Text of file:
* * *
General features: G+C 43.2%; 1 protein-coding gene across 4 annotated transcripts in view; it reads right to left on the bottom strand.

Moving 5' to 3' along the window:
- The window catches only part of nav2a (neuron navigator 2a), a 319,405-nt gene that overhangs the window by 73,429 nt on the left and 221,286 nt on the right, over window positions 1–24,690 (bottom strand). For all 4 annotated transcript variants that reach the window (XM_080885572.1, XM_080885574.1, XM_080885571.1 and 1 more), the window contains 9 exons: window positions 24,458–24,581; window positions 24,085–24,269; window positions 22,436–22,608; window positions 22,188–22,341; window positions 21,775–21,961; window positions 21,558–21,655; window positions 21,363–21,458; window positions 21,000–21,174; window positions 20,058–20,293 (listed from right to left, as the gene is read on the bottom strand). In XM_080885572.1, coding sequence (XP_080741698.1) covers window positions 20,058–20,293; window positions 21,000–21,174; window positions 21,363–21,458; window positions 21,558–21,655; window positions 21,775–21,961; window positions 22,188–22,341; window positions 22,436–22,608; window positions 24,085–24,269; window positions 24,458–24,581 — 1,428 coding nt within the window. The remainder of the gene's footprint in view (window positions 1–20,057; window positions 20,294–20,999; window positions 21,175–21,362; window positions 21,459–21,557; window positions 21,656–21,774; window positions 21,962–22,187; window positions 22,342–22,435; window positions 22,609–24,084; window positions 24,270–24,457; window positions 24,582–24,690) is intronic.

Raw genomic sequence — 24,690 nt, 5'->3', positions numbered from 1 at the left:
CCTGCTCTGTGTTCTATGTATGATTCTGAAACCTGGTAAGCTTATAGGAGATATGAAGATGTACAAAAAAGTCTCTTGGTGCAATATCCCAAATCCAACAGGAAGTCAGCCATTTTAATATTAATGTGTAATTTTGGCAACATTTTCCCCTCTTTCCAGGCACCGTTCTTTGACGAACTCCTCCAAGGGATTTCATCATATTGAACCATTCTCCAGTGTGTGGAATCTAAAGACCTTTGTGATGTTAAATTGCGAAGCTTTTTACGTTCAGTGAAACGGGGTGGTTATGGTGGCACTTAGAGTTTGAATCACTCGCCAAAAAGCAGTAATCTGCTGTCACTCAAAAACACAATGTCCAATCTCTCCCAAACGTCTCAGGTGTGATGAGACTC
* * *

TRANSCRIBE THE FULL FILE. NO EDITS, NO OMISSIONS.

General features: G+C 43.2%; 1 protein-coding gene across 4 annotated transcripts in view; it reads right to left on the bottom strand.

Moving 5' to 3' along the window:
- The window catches only part of nav2a (neuron navigator 2a), a 319,405-nt gene that overhangs the window by 73,429 nt on the left and 221,286 nt on the right, over window positions 1–24,690 (bottom strand). For all 4 annotated transcript variants that reach the window (XM_080885572.1, XM_080885574.1, XM_080885571.1 and 1 more), the window contains 9 exons: window positions 24,458–24,581; window positions 24,085–24,269; window positions 22,436–22,608; window positions 22,188–22,341; window positions 21,775–21,961; window positions 21,558–21,655; window positions 21,363–21,458; window positions 21,000–21,174; window positions 20,058–20,293 (listed from right to left, as the gene is read on the bottom strand). In XM_080885572.1, coding sequence (XP_080741698.1) covers window positions 20,058–20,293; window positions 21,000–21,174; window positions 21,363–21,458; window positions 21,558–21,655; window positions 21,775–21,961; window positions 22,188–22,341; window positions 22,436–22,608; window positions 24,085–24,269; window positions 24,458–24,581 — 1,428 coding nt within the window. The remainder of the gene's footprint in view (window positions 1–20,057; window positions 20,294–20,999; window positions 21,175–21,362; window positions 21,459–21,557; window positions 21,656–21,774; window positions 21,962–22,187; window positions 22,342–22,435; window positions 22,609–24,084; window positions 24,270–24,457; window positions 24,582–24,690) is intronic.

Raw genomic sequence — 24,690 nt, 5'->3', positions numbered from 1 at the left:
CCTGCTCTGTGTTCTATGTATGATTCTGAAACCTGGTAAGCTTATAGGAGATATGAAGATGTACAAAAAAGTCTCTTGGTGCAATATCCCAAATCCAACAGGAAGTCAGCCATTTTAATATTAATGTGTAATTTTGGCAACATTTTCCCCTCTTTCCAGGCACCGTTCTTTGACGAACTCCTCCAAGGGATTTCATCATATTGAACCATTCTCCAGTGTGTGGAATCTAAAGACCTTTGTGATGTTAAATTGCGAAGCTTTTTACGTTCAGTGAAACGGGGTGGTTATGGTGGCACTTAGAGTTTGAATCACTCGCCAAAAAGCAGTAATCTGCTGTCACTCAAAAACACAATGTCCAATCTCTCCCAAACGTCTCAGGTGTGATGAGACTC